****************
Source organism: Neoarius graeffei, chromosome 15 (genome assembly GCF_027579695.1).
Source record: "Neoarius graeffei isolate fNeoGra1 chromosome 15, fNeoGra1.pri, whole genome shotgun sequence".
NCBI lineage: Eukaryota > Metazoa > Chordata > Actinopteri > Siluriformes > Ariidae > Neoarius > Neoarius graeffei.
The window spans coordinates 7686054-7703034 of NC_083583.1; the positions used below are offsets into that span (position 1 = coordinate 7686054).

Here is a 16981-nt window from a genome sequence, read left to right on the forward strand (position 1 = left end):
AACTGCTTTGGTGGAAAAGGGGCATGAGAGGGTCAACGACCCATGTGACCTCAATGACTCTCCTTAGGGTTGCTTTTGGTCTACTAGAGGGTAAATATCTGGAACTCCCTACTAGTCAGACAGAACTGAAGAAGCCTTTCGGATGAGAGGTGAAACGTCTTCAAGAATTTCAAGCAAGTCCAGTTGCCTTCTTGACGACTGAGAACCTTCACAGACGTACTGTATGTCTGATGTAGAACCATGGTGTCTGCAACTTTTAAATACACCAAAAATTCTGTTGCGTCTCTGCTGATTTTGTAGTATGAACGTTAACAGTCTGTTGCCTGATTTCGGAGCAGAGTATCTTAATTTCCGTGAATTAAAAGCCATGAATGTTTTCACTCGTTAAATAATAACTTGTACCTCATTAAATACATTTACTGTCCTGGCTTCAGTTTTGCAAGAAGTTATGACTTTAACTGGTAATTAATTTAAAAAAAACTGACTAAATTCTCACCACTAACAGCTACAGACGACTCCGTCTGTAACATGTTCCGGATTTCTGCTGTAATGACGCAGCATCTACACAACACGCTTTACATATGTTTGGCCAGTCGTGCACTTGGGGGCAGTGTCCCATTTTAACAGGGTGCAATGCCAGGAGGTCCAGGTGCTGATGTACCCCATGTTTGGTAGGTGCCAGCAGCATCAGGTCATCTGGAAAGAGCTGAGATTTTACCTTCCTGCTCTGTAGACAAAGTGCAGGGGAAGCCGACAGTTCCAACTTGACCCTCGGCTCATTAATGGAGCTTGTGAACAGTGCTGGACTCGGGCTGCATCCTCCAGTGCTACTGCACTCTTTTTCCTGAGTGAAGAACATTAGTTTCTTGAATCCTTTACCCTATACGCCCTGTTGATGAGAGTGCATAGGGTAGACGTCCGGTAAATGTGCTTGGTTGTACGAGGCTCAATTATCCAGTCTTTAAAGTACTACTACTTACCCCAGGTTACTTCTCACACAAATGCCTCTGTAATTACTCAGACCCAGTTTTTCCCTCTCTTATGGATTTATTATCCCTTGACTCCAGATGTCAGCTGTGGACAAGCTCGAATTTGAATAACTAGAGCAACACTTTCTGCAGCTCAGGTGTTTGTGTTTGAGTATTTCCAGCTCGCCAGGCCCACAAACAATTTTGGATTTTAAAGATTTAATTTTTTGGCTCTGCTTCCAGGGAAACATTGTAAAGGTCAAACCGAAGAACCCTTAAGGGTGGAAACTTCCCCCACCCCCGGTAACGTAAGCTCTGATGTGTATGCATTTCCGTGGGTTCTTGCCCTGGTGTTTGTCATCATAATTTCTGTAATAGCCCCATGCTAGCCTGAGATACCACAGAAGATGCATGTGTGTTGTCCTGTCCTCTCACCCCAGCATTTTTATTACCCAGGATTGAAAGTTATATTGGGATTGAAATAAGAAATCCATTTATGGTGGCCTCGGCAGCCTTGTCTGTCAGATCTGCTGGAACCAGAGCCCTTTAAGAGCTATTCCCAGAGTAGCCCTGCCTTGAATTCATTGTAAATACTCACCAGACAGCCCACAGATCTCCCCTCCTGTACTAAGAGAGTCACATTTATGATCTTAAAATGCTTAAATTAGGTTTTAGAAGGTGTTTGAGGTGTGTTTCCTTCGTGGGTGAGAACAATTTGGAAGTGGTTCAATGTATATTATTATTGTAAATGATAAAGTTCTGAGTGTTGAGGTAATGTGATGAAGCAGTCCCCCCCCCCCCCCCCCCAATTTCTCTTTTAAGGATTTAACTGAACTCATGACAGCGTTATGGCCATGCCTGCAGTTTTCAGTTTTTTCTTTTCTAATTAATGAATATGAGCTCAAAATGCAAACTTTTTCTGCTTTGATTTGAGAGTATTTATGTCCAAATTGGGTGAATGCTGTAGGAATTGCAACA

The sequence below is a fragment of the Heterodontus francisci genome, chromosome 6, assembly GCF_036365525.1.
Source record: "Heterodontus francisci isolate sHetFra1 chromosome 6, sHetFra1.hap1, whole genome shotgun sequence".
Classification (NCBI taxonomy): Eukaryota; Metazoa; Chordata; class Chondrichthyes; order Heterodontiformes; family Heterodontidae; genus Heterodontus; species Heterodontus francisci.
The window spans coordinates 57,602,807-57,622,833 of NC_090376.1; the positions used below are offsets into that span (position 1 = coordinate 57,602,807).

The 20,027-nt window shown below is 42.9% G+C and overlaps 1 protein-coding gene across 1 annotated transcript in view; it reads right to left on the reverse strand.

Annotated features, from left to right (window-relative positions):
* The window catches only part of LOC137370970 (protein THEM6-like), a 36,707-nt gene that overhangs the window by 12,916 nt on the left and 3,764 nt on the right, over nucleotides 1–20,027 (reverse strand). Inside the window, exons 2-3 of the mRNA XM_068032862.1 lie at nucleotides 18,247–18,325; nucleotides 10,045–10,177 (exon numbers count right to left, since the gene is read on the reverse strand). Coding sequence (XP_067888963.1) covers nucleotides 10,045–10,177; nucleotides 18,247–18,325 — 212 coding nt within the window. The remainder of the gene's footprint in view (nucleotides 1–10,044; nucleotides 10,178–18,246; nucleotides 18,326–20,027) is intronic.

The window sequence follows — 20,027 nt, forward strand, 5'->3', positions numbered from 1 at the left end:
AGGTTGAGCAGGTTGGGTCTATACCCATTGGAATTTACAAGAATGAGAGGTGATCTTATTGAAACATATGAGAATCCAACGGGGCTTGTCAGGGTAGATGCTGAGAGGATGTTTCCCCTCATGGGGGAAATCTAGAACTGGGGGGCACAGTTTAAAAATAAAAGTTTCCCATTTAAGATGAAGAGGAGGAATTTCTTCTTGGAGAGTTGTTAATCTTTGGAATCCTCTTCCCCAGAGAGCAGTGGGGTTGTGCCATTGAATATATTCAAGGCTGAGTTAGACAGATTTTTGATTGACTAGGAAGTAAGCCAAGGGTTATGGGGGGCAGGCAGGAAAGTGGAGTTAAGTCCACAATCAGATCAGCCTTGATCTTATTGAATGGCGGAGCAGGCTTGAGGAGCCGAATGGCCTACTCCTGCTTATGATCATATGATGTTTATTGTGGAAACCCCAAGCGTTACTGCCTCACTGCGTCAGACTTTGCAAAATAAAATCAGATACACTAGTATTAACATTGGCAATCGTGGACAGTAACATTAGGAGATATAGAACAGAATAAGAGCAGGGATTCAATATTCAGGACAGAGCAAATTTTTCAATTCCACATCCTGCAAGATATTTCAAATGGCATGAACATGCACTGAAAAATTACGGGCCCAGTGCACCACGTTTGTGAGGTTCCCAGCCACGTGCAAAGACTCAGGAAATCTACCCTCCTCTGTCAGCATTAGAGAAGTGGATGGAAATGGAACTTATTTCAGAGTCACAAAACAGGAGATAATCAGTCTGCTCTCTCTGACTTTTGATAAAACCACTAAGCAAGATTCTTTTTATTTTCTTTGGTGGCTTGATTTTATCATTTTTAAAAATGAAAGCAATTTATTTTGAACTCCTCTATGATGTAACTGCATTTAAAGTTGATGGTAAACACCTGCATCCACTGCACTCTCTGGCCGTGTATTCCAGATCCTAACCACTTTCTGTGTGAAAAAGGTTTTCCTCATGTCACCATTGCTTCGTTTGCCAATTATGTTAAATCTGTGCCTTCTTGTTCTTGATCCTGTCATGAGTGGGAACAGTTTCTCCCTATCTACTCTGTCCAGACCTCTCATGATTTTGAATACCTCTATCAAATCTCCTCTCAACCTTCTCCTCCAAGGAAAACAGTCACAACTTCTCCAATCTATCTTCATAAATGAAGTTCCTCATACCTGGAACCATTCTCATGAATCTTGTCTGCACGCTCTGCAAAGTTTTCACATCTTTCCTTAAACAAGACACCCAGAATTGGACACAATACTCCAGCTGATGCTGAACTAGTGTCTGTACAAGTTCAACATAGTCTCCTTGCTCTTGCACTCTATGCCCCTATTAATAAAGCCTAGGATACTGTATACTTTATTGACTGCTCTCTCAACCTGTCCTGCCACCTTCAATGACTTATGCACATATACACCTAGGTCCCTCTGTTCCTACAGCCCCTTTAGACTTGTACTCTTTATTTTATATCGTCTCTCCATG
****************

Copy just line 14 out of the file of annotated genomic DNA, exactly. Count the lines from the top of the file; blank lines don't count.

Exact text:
The window sequence follows — 20,027 nt, forward strand, 5'->3', positions numbered from 1 at the left end: